With a swift move of his arm, the warlock on the right sent a red-hot dagger flying toward me as he charged. I dodged the blazing weapon by dropping to the floor and then grabbing hold of him. I flipped him over and made him land on the other side of me with a thud. I quickly rolled in the direction of my table where I had carved my symbol. The other warlock flung another fiery dagger toward me and I released the Sublimation spell, letting the flames mingle with the gas accumulated in order to create an explosion. The building shook as I dashed away to avoid the blast, and I took cover behind the bar where Ken had been. One of the Gestapo agents that had engaged Ken lay dead by a doorway that led to an emergency hall exit. I could hear a physical fight ensuing in the hallway.
I began coughing from the smoke that filled the room from the fire and knew that I had to leave the lounge if I wanted to keep breathing. On hands and knees, I peaked around the corner of the bar and saw only one of the warlocks still standing. The bastard had been waiting for me and spun a pestilential black mist that flew straight toward me. I didn’t jerk back quickly enough to completely escape it and grunted in pain when my eyes burned. My vision blurred and darkened to black—I had been blinded.
In a panic I rushed toward the doorway, tripping over the dead agent’s body and bracing my fall with my hands. I crawled in the direction where I remembered the door to be and heard the warlock’s footsteps and heavy breathing. I stiffened and timed the swing of my leg just in time to kick him. I didn’t know where my stiletto landed, but the kick stunned him and I got back onto my feet and rushed through the doorway and staggered down the hallway.
Believe it or not, I began to worry. I wondered why the warlock hadn’t blasted me with another spell since I was vulnerable and running blind. When the obvious answer dawned on me, I started running even faster. I cursed when I stubbed my toe against a utility box against the wall in the hallway and nearly lost my balance. The warlock caught up to me and I swung my knife and drove the blade into him. He cried out in pain and struck me; I hit the wall with a smack and tried to pry his forearm away from my neck.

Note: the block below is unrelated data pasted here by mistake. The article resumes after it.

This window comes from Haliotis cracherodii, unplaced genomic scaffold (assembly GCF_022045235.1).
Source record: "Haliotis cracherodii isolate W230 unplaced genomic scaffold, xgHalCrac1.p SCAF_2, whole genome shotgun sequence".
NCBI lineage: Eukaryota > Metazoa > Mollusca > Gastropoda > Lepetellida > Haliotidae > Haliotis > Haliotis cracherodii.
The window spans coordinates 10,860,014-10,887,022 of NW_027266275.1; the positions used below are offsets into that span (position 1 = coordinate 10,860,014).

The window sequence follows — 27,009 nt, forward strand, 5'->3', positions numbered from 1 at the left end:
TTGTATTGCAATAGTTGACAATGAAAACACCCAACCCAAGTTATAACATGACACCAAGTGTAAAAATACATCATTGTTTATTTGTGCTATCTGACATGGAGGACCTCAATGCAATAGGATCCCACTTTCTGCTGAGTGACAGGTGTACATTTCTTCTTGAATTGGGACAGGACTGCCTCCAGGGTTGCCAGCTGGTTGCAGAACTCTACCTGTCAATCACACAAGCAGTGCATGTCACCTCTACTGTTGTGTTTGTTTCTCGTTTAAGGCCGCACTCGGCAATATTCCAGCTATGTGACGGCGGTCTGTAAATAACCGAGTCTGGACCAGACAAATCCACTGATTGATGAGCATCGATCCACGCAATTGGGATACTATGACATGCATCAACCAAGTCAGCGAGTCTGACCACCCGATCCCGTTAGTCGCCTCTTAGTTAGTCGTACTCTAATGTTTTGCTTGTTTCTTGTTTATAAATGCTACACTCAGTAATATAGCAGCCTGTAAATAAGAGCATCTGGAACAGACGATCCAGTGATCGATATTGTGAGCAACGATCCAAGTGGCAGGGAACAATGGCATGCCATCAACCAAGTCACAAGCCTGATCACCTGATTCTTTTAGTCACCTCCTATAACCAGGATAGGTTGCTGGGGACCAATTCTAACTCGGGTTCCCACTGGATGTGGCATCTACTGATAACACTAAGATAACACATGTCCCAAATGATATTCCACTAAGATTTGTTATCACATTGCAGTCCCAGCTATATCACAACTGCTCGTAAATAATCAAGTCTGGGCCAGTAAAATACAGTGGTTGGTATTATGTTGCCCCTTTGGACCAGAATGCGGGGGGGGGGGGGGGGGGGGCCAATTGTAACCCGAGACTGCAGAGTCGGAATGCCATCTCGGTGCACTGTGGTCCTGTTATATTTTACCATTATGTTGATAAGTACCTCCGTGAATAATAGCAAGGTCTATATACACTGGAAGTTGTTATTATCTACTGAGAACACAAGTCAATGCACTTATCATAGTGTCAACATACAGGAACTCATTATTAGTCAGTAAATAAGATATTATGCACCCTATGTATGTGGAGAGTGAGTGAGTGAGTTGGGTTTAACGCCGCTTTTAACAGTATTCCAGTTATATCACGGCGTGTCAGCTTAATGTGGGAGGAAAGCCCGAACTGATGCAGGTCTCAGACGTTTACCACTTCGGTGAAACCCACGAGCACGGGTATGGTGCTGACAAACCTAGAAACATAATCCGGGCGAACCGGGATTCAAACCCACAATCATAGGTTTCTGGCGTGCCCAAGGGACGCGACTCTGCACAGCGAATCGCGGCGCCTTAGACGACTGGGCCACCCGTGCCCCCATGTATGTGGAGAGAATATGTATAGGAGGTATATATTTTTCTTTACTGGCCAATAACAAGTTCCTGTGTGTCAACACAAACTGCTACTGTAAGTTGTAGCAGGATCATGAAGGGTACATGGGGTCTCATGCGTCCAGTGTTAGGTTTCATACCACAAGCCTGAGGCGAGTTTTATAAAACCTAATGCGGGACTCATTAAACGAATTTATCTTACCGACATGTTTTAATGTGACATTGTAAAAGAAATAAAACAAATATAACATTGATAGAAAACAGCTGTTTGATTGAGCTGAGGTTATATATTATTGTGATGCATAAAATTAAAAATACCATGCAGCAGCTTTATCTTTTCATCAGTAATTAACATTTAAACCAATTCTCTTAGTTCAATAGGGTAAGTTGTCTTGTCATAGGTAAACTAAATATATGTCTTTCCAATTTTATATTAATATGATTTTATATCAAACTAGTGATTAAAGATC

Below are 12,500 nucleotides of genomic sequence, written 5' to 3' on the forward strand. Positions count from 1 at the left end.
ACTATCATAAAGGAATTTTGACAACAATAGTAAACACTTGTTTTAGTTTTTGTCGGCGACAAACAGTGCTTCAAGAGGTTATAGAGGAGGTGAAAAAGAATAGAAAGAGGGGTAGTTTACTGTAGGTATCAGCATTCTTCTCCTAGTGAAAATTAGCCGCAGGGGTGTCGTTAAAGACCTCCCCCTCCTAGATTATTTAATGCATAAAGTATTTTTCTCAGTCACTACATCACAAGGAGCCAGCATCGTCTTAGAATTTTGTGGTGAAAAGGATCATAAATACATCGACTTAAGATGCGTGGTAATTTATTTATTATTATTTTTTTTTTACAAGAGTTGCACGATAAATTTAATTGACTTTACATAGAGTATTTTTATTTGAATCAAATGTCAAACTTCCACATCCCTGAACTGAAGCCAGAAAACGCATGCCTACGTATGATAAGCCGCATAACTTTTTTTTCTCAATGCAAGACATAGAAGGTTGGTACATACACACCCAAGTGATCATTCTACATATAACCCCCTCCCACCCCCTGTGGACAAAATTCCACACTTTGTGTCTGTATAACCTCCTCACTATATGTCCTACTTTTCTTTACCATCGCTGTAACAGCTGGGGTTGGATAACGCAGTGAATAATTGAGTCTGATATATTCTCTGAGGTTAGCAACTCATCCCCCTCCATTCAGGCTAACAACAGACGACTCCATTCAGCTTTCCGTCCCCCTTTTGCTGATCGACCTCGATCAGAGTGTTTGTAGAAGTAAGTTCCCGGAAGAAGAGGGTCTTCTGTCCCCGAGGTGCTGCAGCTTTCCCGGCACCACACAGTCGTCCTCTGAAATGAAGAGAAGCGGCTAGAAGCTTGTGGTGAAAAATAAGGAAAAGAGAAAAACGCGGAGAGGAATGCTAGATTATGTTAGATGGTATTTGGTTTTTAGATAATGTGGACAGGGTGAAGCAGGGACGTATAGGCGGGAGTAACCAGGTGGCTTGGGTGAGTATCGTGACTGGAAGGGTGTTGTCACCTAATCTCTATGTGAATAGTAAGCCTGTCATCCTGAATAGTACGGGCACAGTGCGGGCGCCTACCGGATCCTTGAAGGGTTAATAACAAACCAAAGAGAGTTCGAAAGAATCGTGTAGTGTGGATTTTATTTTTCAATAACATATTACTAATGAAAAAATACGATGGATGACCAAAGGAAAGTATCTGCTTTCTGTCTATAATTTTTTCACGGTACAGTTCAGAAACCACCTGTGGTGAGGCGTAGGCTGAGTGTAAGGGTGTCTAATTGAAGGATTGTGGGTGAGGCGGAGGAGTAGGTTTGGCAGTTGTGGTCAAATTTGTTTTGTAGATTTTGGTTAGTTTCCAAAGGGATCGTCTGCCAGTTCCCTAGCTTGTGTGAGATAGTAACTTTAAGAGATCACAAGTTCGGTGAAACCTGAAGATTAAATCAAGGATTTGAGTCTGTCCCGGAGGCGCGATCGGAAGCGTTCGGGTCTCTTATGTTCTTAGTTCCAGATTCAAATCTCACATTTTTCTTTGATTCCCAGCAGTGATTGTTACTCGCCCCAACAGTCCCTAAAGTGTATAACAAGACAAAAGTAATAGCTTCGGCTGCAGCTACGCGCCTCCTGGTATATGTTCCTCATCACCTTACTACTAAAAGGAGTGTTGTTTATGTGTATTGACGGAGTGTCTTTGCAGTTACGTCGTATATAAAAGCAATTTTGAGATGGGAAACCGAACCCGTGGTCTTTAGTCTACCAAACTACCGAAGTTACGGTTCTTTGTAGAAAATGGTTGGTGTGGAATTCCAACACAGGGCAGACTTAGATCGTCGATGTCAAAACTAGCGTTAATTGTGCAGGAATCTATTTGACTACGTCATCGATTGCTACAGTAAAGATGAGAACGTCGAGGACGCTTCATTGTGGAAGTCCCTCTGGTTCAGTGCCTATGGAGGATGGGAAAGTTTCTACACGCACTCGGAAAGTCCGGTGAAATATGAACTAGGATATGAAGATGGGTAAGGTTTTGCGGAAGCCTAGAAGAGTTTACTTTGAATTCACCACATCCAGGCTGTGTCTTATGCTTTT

I quickly froze when I felt the blade of my golden knife sweep across my cheek. I could hear his harsh breathing and felt the heat of his breath near my neck. I squirmed when he made a cut across my shoulder with the knife.
“God, no…” My voice grew hoarse and I was sick to my stomach. With revulsion I felt his mouth on my wound, lapping up the blood flow.
A single gunshot reverberated throughout the hallway and I jolted. I felt the pull of his body as we both slid down and hit the floor.
“Isabella! What happened?” I heard footsteps and knew that it was Ken who rushed to my side. I heard a rustling of clothes and felt his jacket being wrapped around me as he helped me to my feet.
“Ken…” My darkened sight seemed to spin in gray and red colors all about me. I tried to speak but my throat burned with every syllable uttered.
“That’s a nasty cut you have. We need to get you patched up quick to stop the bleeding.”
“What is it?” He held me with a firm grip and pulled me along down the hallway.
“Cut his head off.”
People in the normal world called them vampires. To wizards, they were a nasty bunch of warlocks called Cruenti. Blood Magic was one of the most powerful forms of magic, and Cruenti fed off of other wizards. They drank wizards’ blood to cast spells, enhance their own powers…and to regenerate from gunshot wounds.
“Hurry up and do it before we both die.”
I imagined that he must’ve looked at me as if I had gone crazy, but he didn’t bother to argue. I gripped the extra pistol he pressed into my hand and was about to tell him that I couldn’t see anything, but decided to say nothing so as to not delay him. I heard him go over to what sounded like the utility box and he opened it, probably grabbing an axe, and stalked toward the Cruenti.
I heard his nervous breaths, and then a pause. “He’s dead.”
Suddenly I heard Ken shout in disgust and shock, and the Cruenti roared as repeated thuds filled the hallway. I visualized the sickening tearing of flesh and crushing of bone, and forced myself to speak when I heard Ken’s attack cease.
“Did you get him?”
He breathed heavily and the axe clattered against the floor down the other end of the hall. “Yeah…I got him.”
“Do you see my knife?”
“Erm…do you still want it?”
“Please? I’d get it myself but he blinded me with a spell.” I heard him make a low grunt and grab my knife, and then he walked back toward me in quick strides. My legs grew weak and my head throbbed and grew feverish. I sank to my knees and pressed my hand against the wall for support.
“Let’s get out of here and get you healed.” Though his voice shook, his hold on me remained firm. Under any other circumstances I would’ve refused to let him carry me, but my legs felt like rubber and I could barely stay conscious.
“Got a first aid kit in your car?” I hissed through clenched teeth as the cool evening air stung my exposed wound. I heard sirens blare and fire trucks pull up toward the front of the club.
“Yeah, but baby…you’re going to need a lot more than that.”
“Renée Apolline…my jade powder.”
“I’ll get you there.”
“Thank you.” I shut my eyes and leaned into him as I closed out the spinning gray and red colors. I hoped that the jade powder would completely restore my sight.